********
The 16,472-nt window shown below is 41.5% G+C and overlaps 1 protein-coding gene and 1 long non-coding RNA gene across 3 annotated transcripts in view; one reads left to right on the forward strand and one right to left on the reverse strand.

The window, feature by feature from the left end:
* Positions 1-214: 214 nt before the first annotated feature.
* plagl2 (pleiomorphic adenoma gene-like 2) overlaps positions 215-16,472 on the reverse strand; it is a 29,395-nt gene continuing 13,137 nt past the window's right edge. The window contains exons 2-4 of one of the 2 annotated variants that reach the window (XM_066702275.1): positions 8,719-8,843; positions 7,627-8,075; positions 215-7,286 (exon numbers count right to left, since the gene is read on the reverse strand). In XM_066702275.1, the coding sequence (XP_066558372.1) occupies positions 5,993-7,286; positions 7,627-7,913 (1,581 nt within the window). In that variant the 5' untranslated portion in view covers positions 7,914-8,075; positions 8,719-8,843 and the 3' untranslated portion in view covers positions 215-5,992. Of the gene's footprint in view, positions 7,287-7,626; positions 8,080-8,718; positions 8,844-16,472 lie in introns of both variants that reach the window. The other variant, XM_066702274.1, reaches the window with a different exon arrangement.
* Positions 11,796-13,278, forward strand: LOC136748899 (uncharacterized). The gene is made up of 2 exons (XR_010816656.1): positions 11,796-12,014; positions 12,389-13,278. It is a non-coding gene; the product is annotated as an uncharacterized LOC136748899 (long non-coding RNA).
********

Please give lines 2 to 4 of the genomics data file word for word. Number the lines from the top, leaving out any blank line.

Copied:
The window, feature by feature from the left end:
* Positions 1-214: 214 nt before the first annotated feature.
* plagl2 (pleiomorphic adenoma gene-like 2) overlaps positions 215-16,472 on the reverse strand; it is a 29,395-nt gene continuing 13,137 nt past the window's right edge. The window contains exons 2-4 of one of the 2 annotated variants that reach the window (XM_066702275.1): positions 8,719-8,843; positions 7,627-8,075; positions 215-7,286 (exon numbers count right to left, since the gene is read on the reverse strand). In XM_066702275.1, the coding sequence (XP_066558372.1) occupies positions 5,993-7,286; positions 7,627-7,913 (1,581 nt within the window). In that variant the 5' untranslated portion in view covers positions 7,914-8,075; positions 8,719-8,843 and the 3' untranslated portion in view covers positions 215-5,992. Of the gene's footprint in view, positions 7,287-7,626; positions 8,080-8,718; positions 8,844-16,472 lie in introns of both variants that reach the window. The other variant, XM_066702274.1, reaches the window with a different exon arrangement.